Operations at Chamois Power Plant will cease September 30th.
The Central Electric Power Cooperative's board of directors looked at the economics of continued operation, and made the decision based on increasing costs from upcoming environmental regulations, higher fuel delivery costs, as well as needed on-site improvements for coal shipment, slower member load growth and lower natural gas prices.
The 28 people employed at the 66-megawatt coal plant will receive job-seeking help from Associated Electric Cooperative, which has paid expenses since 1962 in exchange for full use of the plant. The Springfield-based cooperative is also Central Electric's wholesale power supplier.
Employees who do not find a position at an AECI power plant will be offered a severance package. The package, which would vary with service, will provide a minimum eight weeks of wages.
An estimated $4.1 million in capital expenditures would be needed to meet 2015 requirements for controlling mercury and small ash particles. About $150,000 would also be needed annually to operate the controls. In 2017, a conversion to low-sulfur coal needed for unit one would cost about $19 million, while controlling sulfur dioxide emissions would require another $8 million by 2019.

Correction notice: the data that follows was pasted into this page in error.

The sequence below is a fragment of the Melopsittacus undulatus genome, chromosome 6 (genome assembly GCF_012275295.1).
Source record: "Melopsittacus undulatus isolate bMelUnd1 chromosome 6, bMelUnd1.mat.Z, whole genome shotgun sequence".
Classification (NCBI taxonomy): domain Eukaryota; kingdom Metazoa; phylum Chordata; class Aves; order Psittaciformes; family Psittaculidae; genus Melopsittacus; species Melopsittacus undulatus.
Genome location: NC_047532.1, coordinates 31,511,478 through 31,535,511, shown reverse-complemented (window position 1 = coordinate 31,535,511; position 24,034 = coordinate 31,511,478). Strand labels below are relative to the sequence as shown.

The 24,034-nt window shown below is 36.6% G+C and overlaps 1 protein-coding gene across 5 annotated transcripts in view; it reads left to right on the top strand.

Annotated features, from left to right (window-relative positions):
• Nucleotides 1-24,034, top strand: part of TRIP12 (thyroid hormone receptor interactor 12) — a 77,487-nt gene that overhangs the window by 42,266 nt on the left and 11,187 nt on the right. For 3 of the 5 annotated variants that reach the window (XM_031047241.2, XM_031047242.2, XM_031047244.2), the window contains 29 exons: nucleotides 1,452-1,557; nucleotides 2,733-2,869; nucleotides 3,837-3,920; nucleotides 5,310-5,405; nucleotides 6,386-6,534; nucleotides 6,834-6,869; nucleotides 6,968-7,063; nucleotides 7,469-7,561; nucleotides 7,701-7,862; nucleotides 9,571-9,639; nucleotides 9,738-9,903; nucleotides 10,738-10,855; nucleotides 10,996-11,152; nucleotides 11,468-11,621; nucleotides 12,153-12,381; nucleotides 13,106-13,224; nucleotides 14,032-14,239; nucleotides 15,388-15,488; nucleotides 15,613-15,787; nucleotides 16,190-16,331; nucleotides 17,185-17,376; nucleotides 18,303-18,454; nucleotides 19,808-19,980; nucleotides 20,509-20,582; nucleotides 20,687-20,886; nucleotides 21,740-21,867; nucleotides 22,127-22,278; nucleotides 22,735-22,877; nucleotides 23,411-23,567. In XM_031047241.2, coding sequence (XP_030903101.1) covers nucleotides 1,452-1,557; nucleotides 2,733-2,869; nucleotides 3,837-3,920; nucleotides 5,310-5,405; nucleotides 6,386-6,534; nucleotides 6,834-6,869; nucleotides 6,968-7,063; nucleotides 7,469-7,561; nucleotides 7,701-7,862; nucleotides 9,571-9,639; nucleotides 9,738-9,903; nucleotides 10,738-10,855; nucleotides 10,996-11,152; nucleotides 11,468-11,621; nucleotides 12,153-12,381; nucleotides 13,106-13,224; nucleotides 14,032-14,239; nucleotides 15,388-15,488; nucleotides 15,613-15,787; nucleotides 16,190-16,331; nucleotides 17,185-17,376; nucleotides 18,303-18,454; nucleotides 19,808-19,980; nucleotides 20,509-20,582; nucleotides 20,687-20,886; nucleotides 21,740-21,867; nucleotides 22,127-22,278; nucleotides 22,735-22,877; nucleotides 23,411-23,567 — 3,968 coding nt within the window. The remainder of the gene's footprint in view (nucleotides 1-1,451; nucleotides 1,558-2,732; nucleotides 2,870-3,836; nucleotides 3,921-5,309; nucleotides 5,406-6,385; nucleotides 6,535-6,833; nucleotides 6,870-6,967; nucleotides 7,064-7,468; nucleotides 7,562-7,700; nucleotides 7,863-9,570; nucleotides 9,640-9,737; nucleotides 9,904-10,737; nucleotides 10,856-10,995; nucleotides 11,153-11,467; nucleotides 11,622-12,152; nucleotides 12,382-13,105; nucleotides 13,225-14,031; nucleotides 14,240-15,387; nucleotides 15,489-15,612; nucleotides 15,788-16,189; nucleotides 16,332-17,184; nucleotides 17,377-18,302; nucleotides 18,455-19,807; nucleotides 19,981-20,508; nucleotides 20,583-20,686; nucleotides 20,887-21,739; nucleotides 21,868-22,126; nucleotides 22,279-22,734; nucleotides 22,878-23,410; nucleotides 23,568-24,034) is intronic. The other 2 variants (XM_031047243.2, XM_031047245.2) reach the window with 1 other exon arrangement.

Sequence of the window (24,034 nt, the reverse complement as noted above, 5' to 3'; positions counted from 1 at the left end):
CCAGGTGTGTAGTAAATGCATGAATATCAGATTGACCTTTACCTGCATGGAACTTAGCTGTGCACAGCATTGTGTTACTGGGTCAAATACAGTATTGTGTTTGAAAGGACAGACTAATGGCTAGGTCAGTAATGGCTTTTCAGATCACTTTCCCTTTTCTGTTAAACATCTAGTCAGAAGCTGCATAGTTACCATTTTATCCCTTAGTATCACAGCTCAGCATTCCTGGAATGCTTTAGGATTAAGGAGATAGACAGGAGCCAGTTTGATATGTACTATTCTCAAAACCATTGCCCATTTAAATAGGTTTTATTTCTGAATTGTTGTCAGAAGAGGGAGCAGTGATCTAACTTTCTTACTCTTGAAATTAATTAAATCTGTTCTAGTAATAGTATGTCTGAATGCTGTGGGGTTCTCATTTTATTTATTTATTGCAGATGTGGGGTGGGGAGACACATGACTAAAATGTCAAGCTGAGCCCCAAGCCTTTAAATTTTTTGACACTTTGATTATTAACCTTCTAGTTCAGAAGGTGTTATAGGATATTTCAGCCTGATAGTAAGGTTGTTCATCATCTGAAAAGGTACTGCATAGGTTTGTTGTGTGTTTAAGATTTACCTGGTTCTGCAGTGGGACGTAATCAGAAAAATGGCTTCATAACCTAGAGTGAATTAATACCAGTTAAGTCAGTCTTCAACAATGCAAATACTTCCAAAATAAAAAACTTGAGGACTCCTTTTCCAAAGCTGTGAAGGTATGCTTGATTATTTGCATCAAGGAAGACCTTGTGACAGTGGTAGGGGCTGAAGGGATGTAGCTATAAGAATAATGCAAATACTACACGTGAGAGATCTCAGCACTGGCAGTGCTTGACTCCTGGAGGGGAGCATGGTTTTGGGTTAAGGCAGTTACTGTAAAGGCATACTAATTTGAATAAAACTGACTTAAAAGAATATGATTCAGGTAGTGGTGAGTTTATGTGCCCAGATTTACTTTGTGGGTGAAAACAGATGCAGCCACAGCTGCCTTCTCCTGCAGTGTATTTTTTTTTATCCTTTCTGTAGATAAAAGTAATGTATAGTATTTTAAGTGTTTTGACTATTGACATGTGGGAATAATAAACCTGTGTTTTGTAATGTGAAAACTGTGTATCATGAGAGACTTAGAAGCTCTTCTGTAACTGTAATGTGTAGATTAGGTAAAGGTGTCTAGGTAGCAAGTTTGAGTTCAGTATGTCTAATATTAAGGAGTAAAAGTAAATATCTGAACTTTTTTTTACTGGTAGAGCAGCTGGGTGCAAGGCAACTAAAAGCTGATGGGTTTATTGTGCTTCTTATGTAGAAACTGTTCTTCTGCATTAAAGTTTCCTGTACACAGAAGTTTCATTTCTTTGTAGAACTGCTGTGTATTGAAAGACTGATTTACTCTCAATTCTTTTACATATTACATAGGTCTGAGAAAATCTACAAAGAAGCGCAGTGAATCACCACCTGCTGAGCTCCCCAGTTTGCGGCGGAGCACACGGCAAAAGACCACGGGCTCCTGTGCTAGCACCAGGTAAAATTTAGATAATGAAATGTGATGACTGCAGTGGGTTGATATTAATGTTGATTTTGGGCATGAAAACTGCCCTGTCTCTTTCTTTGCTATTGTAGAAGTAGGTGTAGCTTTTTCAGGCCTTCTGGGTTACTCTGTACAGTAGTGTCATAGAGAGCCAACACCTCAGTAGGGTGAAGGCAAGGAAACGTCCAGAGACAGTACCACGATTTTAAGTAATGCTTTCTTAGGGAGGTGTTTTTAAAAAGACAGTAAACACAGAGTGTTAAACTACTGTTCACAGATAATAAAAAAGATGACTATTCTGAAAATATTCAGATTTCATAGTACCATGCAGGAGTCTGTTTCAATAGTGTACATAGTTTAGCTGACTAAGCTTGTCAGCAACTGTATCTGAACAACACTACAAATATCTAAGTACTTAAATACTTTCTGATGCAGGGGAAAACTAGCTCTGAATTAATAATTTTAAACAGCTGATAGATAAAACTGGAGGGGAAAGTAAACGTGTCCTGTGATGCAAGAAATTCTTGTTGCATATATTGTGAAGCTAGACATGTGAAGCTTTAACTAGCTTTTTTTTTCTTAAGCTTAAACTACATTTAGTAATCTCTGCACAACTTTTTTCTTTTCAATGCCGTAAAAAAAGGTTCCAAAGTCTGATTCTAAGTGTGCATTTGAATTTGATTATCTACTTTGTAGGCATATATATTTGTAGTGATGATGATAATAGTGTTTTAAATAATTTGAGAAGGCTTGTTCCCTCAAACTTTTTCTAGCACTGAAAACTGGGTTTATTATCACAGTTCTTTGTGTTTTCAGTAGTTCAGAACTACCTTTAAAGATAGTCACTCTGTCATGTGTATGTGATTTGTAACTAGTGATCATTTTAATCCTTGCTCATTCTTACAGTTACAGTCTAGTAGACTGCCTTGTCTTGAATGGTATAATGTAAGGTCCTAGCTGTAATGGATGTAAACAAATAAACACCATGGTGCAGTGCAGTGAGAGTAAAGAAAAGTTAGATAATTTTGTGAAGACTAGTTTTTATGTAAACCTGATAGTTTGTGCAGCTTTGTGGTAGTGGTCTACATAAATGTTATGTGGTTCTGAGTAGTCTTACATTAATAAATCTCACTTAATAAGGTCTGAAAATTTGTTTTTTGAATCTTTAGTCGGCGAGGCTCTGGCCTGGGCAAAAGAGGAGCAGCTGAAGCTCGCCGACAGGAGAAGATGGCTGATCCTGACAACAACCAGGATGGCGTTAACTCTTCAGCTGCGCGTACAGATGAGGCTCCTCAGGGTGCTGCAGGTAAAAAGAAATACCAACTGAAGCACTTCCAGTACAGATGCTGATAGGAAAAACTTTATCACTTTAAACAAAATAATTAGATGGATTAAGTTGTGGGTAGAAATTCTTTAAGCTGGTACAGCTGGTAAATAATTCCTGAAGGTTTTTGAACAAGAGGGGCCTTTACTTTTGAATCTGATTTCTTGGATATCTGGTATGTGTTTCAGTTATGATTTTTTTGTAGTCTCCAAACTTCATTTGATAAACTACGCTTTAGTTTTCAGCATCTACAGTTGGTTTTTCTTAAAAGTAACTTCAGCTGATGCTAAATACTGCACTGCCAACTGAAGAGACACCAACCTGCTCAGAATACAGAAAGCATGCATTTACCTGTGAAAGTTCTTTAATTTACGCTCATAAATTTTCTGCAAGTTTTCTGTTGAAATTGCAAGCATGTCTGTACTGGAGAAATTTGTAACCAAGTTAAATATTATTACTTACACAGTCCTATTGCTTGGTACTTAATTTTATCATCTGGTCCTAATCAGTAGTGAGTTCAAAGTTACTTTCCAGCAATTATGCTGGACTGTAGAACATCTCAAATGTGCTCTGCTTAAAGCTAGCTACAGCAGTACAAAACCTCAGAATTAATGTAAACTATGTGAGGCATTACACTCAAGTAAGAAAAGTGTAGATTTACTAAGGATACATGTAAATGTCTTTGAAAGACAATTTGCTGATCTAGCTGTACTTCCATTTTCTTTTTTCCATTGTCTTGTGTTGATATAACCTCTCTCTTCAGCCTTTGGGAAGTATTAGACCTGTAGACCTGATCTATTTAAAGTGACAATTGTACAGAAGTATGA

The plant's long-term contract for coal delivery expires after 2013, and the new contract price is significantly higher, according to a news release from the Central Electric. A new $3-million rail siding is also needed to unload coal cars.
Chamois unit one was built in 1953. A second unit was added in 1960. It's the oldest and smallest of AECI's coal-fired generation resources, providing a small percentage of electricity to 875,000 AECI customers in Missouri, Oklahoma and Iowa. That coverage included all in Central Electric's service area.
AECI has more than 2,700 megawatts of high-efficiency natural gas capacity, and, according to the news release, that combined with lower gas prices and more generators available, gives AECI the flexibility to achieve the lowest cost for members.